give way

You should always try to give way to walkers if you possibly can. Try to make eye contact to suss out their intentions, a friendly smile helps and if you can bring your pace down a touch and give a wide berth so you don’t startle anyone.

remember where you’re running

OK, it seems obvious, but try to remember that a park isn’t a running track. You’re sharing space with lots of other people (runners and walkers) and it’s only polite to be considerate. Most of the time there’s no need to run like you stole something, so don’t.

take out your headphones (or at least lower the volume)

Part of sharing space responsibly is being aware of what’s going on around you, and listening is a huge part of that. Ditch the noise cancelling headphones, turn down the volume or try running without the cans full stop (anyone else call headphones cans, or is it just my Dad?) so you can hear what’s going on around you and respond to it if you need to.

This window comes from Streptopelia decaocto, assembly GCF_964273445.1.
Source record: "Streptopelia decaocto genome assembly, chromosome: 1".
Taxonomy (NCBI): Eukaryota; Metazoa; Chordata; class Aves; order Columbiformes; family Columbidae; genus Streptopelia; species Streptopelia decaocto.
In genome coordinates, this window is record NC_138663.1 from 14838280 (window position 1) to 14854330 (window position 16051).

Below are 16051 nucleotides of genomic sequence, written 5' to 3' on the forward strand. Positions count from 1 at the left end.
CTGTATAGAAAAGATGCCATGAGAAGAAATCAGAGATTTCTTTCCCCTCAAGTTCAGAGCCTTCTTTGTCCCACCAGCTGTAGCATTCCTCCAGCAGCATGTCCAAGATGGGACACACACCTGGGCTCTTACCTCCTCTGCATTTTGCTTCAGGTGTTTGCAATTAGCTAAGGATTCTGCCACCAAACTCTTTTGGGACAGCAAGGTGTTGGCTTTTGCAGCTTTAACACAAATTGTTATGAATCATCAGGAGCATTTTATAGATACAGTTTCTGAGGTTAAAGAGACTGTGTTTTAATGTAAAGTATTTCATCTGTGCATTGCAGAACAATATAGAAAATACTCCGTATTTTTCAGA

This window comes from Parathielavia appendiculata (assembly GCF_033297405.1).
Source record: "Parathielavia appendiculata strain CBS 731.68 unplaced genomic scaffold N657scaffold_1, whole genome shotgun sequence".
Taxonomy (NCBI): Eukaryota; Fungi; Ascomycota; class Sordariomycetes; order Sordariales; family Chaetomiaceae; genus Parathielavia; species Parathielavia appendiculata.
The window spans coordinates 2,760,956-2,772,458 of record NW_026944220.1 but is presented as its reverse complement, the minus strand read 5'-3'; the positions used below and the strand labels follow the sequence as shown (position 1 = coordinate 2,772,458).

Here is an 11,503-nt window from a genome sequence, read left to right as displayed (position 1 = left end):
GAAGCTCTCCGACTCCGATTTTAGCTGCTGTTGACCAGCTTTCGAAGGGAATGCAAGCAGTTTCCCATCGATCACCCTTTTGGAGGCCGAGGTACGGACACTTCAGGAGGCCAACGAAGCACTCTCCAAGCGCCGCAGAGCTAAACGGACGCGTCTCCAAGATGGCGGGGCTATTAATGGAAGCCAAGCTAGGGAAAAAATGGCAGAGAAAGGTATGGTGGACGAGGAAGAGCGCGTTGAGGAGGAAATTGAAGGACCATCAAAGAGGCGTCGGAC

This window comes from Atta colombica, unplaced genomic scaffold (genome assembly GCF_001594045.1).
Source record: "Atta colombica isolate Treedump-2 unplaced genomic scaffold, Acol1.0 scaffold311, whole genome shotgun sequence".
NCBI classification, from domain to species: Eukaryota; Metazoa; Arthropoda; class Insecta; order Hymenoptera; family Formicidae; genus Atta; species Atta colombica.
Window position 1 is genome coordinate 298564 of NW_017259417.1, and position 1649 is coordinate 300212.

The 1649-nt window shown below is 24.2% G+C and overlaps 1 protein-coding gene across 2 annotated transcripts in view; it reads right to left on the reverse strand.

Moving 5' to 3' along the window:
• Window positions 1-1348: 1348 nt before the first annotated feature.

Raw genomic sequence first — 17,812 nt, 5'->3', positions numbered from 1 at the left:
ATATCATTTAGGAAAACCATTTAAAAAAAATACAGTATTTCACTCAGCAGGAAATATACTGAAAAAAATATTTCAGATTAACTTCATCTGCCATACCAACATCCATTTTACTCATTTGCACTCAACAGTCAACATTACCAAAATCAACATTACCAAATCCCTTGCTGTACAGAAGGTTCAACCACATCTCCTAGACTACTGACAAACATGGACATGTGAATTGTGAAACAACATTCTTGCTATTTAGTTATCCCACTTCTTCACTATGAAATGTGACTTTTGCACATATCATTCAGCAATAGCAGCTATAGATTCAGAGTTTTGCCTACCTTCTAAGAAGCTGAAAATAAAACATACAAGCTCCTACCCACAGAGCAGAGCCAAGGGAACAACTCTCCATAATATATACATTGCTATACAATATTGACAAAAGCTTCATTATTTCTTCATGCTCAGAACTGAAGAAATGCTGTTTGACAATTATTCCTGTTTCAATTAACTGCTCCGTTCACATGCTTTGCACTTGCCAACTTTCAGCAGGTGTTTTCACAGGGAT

get on the treadmill

I’m not saying do all your workouts on the treadmill, that would be so dull and isn’t necessarily the best race prep, but if you want to do some very fast flat out runs then the treadmill can be your friend. I do my weekly interval sessions in the gym and really love it, getting on the treadmill encourages me to really push myself and I find it much easier to switch up and down the gears. It also means that I’m not trying to dodge other park users while also trying to push my limits, a balance that is really tricky to strike.

be polite